Have you ever listened to someone’s long introductory sales pitch at a networking event and thought, please, don’t let me sound like that guy? Perhaps you’ve noticed superficial people at networking events and contemplated how to foster meaningful connections. Maybe you’ve asked yourself how on earth to follow up with all these new contacts without being a pest. Here are three networking strategies that have helped me face these challenges, courtesy of Beth Meixner of Moxxie Mentoring Foundation, Nancy Matthews of Women’s Prosperity Network, and Adrian Miller of Adrian’s Network.
Mastering the Elevator Pitch – Moxxie Mentoring Foundation
This is my third year as a mentee with Moxxie Mentoring Foundation, a Long Island nonprofit. In association with Moxxie Network, the Foundation provides structured mentoring and networking experiences to female college students and young professional women. Moxxie’s founder, Beth Meixner, advises all mentees to prepare ten-second, thirty-second, and two-minute elevator pitches, since you never know how much time you will have to tell your story.
Beth recommends slowly and clearly speaking your name, what your company does, and what you do for the company. Speak directly to your audience’s interest or you’ll lose them, she says. For example, she varies the focus of her pitch while addressing separate audiences such as men, women, or college students. Pitches to an audience of potential customers will differ from pitches to referral partners or potential employers.
Be “The One”: Women’s Prosperity Network
Nancy Matthews, founder of Women’s Prosperity Network, teaches and lives by The One Philosophy. Most of us have come across some networkers with a one-track mind for collecting business cards. Instead, Nancy’s philosophy recommends contemplating how you serve others in your business and how you might be “the one” for someone at a networking event. This might mean referring or introducing fellow networkers, providing resources, answering questions, offering words of encouragement, or doing whatever fellow networkers say they need in the moment.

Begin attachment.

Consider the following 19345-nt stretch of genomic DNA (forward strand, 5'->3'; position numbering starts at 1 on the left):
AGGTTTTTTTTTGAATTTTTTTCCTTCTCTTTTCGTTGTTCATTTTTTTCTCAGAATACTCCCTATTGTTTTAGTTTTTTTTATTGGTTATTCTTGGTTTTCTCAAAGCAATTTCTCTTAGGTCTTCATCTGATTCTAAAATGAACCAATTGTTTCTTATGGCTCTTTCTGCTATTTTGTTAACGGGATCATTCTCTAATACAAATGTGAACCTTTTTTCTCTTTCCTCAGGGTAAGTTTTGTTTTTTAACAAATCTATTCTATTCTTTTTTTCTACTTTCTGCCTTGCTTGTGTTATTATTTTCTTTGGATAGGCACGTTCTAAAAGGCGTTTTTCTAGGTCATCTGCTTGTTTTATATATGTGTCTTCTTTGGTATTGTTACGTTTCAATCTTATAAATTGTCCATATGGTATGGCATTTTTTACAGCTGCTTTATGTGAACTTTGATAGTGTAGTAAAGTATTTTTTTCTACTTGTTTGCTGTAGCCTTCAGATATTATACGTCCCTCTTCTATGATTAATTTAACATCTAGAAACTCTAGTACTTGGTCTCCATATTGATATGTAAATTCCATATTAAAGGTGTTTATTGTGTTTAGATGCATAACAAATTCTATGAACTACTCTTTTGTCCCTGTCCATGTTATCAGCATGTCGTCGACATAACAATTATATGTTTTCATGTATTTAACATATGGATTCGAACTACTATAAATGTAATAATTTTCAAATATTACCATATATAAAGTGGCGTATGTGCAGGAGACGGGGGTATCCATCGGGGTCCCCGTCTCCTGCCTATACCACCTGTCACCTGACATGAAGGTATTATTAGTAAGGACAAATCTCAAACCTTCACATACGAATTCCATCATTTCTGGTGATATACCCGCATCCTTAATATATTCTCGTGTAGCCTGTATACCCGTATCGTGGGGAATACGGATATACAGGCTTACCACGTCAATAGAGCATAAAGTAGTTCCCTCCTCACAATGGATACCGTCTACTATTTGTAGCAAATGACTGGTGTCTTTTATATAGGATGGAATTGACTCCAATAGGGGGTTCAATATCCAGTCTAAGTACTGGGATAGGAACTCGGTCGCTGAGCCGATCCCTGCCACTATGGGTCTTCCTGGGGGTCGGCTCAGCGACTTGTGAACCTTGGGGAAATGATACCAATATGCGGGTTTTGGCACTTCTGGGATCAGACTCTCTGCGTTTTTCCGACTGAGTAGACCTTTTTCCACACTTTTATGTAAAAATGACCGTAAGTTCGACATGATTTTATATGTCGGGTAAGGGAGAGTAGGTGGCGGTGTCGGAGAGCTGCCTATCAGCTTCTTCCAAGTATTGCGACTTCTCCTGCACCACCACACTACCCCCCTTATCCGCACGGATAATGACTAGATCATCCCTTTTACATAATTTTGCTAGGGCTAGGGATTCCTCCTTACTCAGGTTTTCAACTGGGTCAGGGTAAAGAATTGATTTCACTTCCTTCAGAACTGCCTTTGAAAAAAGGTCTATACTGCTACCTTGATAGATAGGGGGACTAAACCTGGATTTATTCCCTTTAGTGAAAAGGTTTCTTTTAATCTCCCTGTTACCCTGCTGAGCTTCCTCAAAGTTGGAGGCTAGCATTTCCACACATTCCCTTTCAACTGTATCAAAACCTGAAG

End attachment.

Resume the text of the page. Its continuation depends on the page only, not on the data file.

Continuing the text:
Women’s Prosperity Network’s members span the globe. During its mastermind, coaching, and social events and phone calls, the major focus is to figure out how to be “the one” for someone at your table or on the call.
Follow Up with 3 I’s – Adrian’s Network
Adrian’s Network hosts multiple meetings per month for hundreds of members, most of whom live and work in NYC or Long Island. Follow-up is especially important when you may not see the same people at each meeting. As a sales trainer and founder of Adrian’s Network, Adrian Miller recommends the three I’s of follow-up:
These may lead to or supplement one-on-one meetings and opportunity calls. As you learn more about someone’s business, you may be able to provide information in the form of relevant industry articles. You can invite your networking contacts to events of interest, and maybe even offer a guest pass to an event. As you find out the types of people your contacts wish to meet, you can introduce them to people you know. You may also wish to set up a roundtable meeting involving you, your contact, and the person you want to introduce.
How Networking Skills Improve My Writing
For me, learning how to network has improved my listening skills and given me a better understanding of my clients’ perspectives. Conversations with people in all types of industries expand my general knowledge. These conversations provide ideas for blog posts, website content, and newsworthy angles I can use to approach journalists. I listen and ask questions that help me understand my networking contacts, just as I ask the deeper questions that immerse me in a client’s world.
I am grateful to Adrian Miller, Nancy Matthews, Beth Meixner, and many other members of the organizations they lead. I would also like to thank Ellen McDowell of Women’s Prosperity Network for providing the inspiration for this post.
Stay Visible, Get Noticed, Cut Through The Clutter
For more tips on staying visible to your networking contacts, .